Rule 1.2 requires the debt collector, within five days of the initial communication concerning the collection of a debt, to disclose that certain types of income are exempt from collection if a money judgment is entered against the consumer. The industry has raised concerns that including this exempt income language on communications to consumers whose debts are barred by the statute of limitations could expose them to liability under the Fair Debt Collection Practices Act (FDCPA).
Specifically, consumer advocates could argue such language constitutes a threat to file a lawsuit on out-of-statute debt, which is an FDCPA violation. This language is required for out-of-statute debt communications. Accordingly, it is prudent for debt collectors to include a disclaimer that makes clear that this language should not be construed as a threat to sue, but rather is required by the State.
The requirement in Rule 1.2 prohibits a debt collector from engaging in abusive, deceptive, and unfair debt collection efforts and the exempt income language be clear and conspicuous. This language should appear on the first page of the notice, and that placing it on the back with an instruction on the first page urging the consumer to turn the page is insufficient.
Rule 1.4, which governs the debt collector’s obligation to provide written substantiation of a charged-off debt within 60 days of receiving a request for one, prompted additional concerns from the audience. DFS expects debt collectors to issue a satisfaction of the debt to the consumer if written substantiation cannot be provided within the 60-day period. Debt collectors that cannot substantiate the debt would not be in compliance with Rule 1.4 by merely closing the account, sending the file back to the creditor, and notifying the consumer of the transfer. The DFS clearly expects debt collectors to obtain the required records to substantiate before attempting to collect on charged-off debt. It is critical that debt collectors have the appropriate policies and procedures to ensure they are confirming receipt of the records needed to substantiate the charged-off debt immediately upon transfer of the debt.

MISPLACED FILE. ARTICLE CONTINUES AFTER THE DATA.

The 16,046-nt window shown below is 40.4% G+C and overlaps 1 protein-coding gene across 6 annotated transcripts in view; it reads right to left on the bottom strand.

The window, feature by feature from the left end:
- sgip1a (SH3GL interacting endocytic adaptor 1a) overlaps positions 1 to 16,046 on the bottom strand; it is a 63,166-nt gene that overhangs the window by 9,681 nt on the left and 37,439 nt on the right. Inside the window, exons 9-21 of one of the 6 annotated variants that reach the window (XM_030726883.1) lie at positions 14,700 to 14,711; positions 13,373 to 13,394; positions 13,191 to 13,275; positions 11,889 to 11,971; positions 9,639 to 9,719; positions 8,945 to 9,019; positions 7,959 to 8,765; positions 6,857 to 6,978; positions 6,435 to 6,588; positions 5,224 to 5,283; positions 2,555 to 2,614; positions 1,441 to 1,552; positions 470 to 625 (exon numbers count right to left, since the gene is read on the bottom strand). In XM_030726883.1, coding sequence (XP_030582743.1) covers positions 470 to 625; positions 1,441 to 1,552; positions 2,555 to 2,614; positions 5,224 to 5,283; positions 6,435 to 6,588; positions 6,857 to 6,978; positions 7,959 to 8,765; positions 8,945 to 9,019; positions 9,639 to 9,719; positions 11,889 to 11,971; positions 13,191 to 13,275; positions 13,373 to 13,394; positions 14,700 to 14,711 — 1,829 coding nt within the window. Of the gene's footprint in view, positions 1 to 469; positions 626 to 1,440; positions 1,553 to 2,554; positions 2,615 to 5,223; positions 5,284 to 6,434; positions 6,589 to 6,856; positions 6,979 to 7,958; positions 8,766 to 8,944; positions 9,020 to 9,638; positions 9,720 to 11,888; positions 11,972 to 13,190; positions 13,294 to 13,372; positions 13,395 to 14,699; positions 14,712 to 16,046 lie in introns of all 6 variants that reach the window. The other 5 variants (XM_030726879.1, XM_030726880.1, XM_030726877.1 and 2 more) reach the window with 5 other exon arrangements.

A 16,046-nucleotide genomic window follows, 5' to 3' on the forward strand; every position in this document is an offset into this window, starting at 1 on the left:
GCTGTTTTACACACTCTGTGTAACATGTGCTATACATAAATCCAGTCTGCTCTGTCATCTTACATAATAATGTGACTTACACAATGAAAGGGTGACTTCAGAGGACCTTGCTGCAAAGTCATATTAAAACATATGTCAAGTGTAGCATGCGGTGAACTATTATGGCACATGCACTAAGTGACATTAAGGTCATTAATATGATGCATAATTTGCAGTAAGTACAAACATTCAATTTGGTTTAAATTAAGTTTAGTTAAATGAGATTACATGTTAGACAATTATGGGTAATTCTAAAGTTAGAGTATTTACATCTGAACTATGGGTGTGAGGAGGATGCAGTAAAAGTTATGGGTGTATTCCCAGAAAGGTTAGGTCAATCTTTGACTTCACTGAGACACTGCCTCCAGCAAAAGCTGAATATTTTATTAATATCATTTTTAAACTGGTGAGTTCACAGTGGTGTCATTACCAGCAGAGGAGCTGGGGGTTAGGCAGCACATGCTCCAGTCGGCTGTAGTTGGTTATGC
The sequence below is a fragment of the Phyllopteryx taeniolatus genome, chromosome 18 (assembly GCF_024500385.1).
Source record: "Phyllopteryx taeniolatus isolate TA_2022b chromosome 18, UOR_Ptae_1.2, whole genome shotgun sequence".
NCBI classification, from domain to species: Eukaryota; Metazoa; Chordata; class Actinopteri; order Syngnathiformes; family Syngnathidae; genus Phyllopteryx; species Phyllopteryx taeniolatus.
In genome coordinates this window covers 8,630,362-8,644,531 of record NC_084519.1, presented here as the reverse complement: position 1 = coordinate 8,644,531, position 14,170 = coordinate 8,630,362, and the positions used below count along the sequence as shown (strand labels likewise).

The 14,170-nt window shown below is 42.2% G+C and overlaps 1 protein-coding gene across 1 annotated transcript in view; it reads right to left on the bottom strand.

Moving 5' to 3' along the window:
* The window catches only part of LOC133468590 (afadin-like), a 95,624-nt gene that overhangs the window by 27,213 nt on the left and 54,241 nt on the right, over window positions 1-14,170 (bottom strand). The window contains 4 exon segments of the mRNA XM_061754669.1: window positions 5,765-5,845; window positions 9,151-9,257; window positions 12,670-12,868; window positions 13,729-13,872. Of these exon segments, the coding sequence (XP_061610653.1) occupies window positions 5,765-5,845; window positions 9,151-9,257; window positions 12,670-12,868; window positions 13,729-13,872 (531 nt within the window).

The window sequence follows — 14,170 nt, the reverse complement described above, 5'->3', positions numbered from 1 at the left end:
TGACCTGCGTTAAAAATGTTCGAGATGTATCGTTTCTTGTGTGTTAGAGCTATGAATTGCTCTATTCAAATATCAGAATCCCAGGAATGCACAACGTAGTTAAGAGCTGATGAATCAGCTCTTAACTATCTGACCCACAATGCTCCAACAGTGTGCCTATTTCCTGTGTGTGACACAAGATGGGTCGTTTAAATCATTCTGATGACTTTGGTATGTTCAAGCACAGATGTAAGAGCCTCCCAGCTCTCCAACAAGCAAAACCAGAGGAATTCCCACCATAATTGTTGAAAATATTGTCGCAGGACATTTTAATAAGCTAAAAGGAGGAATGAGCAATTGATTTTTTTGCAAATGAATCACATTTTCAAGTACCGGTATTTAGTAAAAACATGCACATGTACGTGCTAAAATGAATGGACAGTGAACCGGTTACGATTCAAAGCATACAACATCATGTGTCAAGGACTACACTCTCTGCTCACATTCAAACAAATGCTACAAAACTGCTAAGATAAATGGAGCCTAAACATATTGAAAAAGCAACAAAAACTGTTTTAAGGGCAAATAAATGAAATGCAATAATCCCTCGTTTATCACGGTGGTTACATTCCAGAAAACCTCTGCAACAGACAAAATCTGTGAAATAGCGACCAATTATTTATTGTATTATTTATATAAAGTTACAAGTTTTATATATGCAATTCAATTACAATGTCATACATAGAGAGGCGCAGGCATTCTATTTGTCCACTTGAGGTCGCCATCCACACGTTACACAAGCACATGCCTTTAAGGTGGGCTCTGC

Rule 1.4 also requires the debt collector to retain evidence of the consumer’s request for substantiation until the debt is discharged, sold, or transferred. In the event of a telephonic request for substantiation, the debt collector does not have to keep an actual recording of the call, so long as the file contains a notation reflecting that the consumer called to request substantiation of the debt.
Rule 1.5 requires the debt collector, within five business days of agreeing to a debt payment schedule or other debt settlement agreement, to provide the consumer with a written copy of the schedule and a notice that certain income streams are exempt from collection. This provision not only covers settlements that satisfy the debt, but also includes any payment schedules that partially pay the debt.
It is a violation of the FDCPA to violate any of the new New York State Department of Financial Services regulations when collecting a debt in New York.